I just figured out an INSANE method for properly cleaning up those ugly cables we all have to use. You've probably seen these on your front I/O connectors, or internal USB headers. Finally, no more pesky little bits of ketchup and mustard ruining your otherwise immaculate new build!
When I figured this out, I couldn't believe how easy it really was. It looks advanced (I mean c'mon, the manufacturers can't even do it!) but just trust me - follow the instructions carefully and you'll get by no problemo.
Step 1: Step 1: Acquire Your Parts.
1. An ugly cable you want to make not ugly
2. Heatshrink tubing. You can get this at pretty much any hardware store or on Amazon. Or even Wal-Mart. I'll show you how to pick which one you need later, but this stuff is pretty handy to have around and cheaper than AMD components so I recommend just grabbin' yourself a nice variety pack.
3. A heat source. I used a heat gun, but I know those are some pro-tier tools, so a lighter would work just fine. Heck, you could probably even just like hold it over your toaster or something
4. Maybe a sharp cuttin' thingy like a scissors or knife but really that's pretty much optional if you don't care how long the finished heatshrink bit is
5. More than 3 IQ (sry anybody who pre-ordered RTX)
Step 2: Step 2: Perform Analysis
Grab your cable and look at it, I suggest using your eyes. Look real close. Pay particular attention to what the ends look like (make sure you check both) and where the bad part is.
Remember this info for the next step, it might be helpful to jot down some notes in case you forget. But you can always come back to this step if you need to.
Step 3: Step 3: Pick the Heatshrink
Using the data you gathered during your analysis in step 2, you'll now want to pick out the heatshrink tube you're going to use. This is probably the longest step, and does require you do a hard think.
First you have to pick a size. You want one that will fit over the end of your cable. Don't forget the cable has two ends! Even if the bad part is on one side, you can put the heatshrink on over the other side if that's easier and then slide it down into place. Start smaller and work your way up until you find one that's big enough. Once you have the one that's big enough, you also want to make sure it's not too big. It can only shrink to a certain shrinkage level. Make sure you set aside the one you found before looking for a different one though. Just in case it is the one you want, that way you don't lose it and have to find it again. Wouldn't want to have to think more than once!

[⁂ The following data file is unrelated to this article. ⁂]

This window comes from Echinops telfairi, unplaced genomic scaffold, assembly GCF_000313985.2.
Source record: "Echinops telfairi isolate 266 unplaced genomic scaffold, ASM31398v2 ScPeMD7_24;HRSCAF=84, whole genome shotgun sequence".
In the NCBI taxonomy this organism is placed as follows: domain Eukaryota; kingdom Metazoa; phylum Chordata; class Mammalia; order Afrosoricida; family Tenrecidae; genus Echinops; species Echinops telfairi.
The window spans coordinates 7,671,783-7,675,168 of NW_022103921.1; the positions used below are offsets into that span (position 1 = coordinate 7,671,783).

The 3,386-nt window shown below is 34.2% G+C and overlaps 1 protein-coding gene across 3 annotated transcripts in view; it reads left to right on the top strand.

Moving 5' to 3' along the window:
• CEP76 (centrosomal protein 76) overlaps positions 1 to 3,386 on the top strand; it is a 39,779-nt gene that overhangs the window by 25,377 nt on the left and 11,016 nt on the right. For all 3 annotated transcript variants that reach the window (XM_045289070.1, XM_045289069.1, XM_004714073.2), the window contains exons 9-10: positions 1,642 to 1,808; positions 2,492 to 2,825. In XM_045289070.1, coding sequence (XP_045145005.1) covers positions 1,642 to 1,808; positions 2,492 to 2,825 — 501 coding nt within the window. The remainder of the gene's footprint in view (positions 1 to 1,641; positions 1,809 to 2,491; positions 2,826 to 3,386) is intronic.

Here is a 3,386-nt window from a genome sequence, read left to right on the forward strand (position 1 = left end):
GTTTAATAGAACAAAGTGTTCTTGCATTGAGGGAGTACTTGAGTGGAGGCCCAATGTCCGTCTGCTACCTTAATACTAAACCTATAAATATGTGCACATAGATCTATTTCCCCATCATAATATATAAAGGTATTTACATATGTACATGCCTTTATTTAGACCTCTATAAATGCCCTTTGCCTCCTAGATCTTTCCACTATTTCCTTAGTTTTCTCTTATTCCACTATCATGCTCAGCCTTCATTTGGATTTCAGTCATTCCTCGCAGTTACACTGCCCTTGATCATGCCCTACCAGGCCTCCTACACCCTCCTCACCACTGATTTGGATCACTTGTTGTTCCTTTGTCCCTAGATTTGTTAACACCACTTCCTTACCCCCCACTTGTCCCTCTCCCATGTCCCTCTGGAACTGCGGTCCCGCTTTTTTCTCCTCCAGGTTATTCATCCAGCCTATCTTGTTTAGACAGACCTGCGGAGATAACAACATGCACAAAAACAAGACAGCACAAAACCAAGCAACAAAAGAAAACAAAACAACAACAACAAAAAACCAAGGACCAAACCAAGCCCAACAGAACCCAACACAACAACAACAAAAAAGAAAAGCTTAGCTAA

After figuring out the right size you might need to pick a color, depending on what heatshrink you bought. I prefer black for this purpose, but you can use any color you want if you want to add some personal flair! VERY IMPORTANT: if you do pick a different color, it does still need to be the same size as the one you found that was the right size. I know red paint makes cars go more faster, but heatshrink does not use car logic.
Step 4: Step 4: (Optional) Cut the Heatshrink
This again depends on what heatshrink you have. But you might want to cut it to length so you don't waste it, and also I think it looks a little better. If you do decide to cut it, it's very easy.
First just put your carefully selected piece of heatshrink next to the part of the cable you want to cover up and use that to measure your length. I eyeballed it, but it's better to be sure. Always remember: measure twice and cut once. Or just be ready to try again (it's good practice). This is another spot where you might want to jot some notes so you don't forget.
After you have your measurement, you'll want to use your sharp thing to cut it. It's very easy to cut. If you're having difficulties, maybe refer to the manual for whatever you are using for cutting. It shouldn't be hard, so you might be doing that wrong. I can't help you there though.
Step 5: Step 5: Apply the Heatshrink
Now that you have a perfect piece of heatshrink, you want to apply it to the cable. All you have to do is put the cable through it. Don't forget you can use the other end of the cable if one doesn't fit good.
After the cable is in the heatshrink, you want to slide the heatshrink to the spot of the cable you're fixing.
Step 6: Step 6: Shrink the Heatshrink
The final step is to shrink the heatshrink. You do this with heat. I used a heat gun for this, but I'm a pro so I wouldn't expect everyone to have such fancy tools, so you can use a lighter if you don't have a heat gun.
First you need to make your heat source hot. With a heat gun you just push the button to turn it on. If you're using a lighter than you'll want to light it. If it has those child lock things you might need to ask for help with this step since those are hard.
BE VERY REALLY CAREFUL!!!! Heat is hot and can burn you. So make sure you don't touch the heat part or put your hand or hair or anything in the hot. If you do burn yourself then make sure you heal it, then also check on WebMD to make sure it's not super bad. Some burns can have really bad effects.
After there's heat then all you have to do is put the cable with the heatshrink over the heat. Make sure the heatshrink is still positioned where you want it. You should see the heatshrink start to shrink once its in the heat. If it doesn't then you might need to get it closer but be careful with a lighter not to get to close or you could burn or melt it which looks really bad so you'll probably have to start over. Once it starts to shrink you'll want to move and twist it around in the heat until it's all shrinked evenly.
Step 7: Conclusion
Now you have a very good looking cable! You can repeat this same thing on any other cables that are ugly. Admire your beautiful product, then go and use the cable for whatever you use it for. Good job!!!!